How to make an empty generator?

Stephen Hansen apt.shansen at
Fri Feb 19 00:37:09 CET 2010

On Thu, Feb 18, 2010 at 3:08 PM, Steven D'Aprano <
steve at> wrote:

> On 2010-02-18 16:25 PM, Stephen Hansen wrote:
> > The only way I can figure out how to make an empty generator is:
> >
> >      def gen():
> >          # do my one-time processing here
> >
> >          return
> >          yield
> If all you want is a generator that doesn't yield anything, then surely
> there isn't any one-time processing and you don't need the comment?

Its possible I didn't explain myself well. I don't want a generator that
does /nothing at all/, but a generator that yields nothing.

Basically, I have a core system that loads up a bunch of modules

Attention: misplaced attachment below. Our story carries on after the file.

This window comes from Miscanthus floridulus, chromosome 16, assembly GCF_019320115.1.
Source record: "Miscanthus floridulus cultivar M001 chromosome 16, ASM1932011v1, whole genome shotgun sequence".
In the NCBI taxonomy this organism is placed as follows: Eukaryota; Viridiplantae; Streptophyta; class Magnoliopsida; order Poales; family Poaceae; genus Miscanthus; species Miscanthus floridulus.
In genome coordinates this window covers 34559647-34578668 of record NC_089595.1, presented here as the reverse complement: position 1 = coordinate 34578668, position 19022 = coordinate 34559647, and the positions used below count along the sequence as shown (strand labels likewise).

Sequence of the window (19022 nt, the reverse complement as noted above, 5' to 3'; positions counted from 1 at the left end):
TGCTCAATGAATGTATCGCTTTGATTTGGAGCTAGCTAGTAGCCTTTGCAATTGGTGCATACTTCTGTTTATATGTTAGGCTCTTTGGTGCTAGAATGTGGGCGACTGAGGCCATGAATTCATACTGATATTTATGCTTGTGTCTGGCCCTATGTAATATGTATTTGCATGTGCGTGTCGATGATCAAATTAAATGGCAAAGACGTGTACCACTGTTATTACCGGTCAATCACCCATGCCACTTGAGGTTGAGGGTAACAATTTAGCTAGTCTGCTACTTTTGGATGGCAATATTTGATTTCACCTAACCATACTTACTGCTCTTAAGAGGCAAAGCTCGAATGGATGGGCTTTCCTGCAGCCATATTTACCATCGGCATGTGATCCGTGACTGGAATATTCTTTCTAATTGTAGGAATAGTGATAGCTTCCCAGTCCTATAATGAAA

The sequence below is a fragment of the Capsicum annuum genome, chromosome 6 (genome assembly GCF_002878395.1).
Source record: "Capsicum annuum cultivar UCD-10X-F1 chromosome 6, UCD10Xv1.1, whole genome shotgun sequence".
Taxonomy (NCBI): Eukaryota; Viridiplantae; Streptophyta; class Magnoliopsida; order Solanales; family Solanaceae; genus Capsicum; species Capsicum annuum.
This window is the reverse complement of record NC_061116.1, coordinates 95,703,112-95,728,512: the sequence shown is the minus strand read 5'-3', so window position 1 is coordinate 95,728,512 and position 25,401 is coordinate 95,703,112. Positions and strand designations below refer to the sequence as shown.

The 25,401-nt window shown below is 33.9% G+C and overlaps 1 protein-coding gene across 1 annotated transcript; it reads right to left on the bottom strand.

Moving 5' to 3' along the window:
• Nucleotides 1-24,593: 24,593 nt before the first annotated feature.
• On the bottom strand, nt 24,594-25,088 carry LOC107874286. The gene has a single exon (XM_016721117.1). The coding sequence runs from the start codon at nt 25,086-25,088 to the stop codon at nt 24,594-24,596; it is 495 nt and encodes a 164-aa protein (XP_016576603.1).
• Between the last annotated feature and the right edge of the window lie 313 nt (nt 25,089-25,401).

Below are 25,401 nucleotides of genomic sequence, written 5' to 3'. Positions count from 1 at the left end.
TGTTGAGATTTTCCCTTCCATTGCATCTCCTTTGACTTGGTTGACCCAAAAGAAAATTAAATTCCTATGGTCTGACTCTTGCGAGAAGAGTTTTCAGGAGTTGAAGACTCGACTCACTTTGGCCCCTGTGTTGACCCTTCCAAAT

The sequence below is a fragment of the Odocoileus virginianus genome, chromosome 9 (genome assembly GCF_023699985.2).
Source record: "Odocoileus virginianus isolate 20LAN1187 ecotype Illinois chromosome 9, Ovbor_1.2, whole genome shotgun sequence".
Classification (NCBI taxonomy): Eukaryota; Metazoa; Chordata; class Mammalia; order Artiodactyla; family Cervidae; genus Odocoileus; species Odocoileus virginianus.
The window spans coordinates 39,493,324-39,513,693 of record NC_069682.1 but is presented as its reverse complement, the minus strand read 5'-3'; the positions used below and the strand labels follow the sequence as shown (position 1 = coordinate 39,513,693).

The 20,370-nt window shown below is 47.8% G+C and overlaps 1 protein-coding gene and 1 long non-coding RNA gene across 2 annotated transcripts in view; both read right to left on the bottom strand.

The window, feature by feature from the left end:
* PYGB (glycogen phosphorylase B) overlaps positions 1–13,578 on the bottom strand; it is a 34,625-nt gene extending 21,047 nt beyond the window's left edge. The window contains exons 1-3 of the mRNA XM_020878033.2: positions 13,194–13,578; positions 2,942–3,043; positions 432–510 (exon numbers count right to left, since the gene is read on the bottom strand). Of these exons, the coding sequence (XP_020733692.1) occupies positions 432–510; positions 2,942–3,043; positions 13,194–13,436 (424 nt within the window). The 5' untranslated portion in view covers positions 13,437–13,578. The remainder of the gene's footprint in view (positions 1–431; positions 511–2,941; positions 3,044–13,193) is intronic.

dynamically. The API of these modules is that their initialization function
is a generator that yields objects that the core system juggles. For the
majority of the cases, this is just fine.

A couple modules though, just really need to do a one-time action, and
everything's done. I /could/ change the initialization function to return a
generator, and not be a generator itself, and check if its None or not, etc.
But I don't really want to, as I like the API the way it is.

So really, the above generator looks like:

def initialize():
    os.environ["BLAH"] = 5


In that its doing a single side-effect action and that's it.

> >> Is there a better way? The return/yield just makes me flinch slightly.
> Meh. An empty generator is a funny thing to do, so it's not bad that it
> reads a bit funny. I don't have a problem with it.

It doesn't -really- annoy me, it just makes me flinch slightly, and that's
very rare. Even the stranger things to do in Python rarely make me flinch.
So I was wondering if I missed something basically, and if there's a proper
way to do it.

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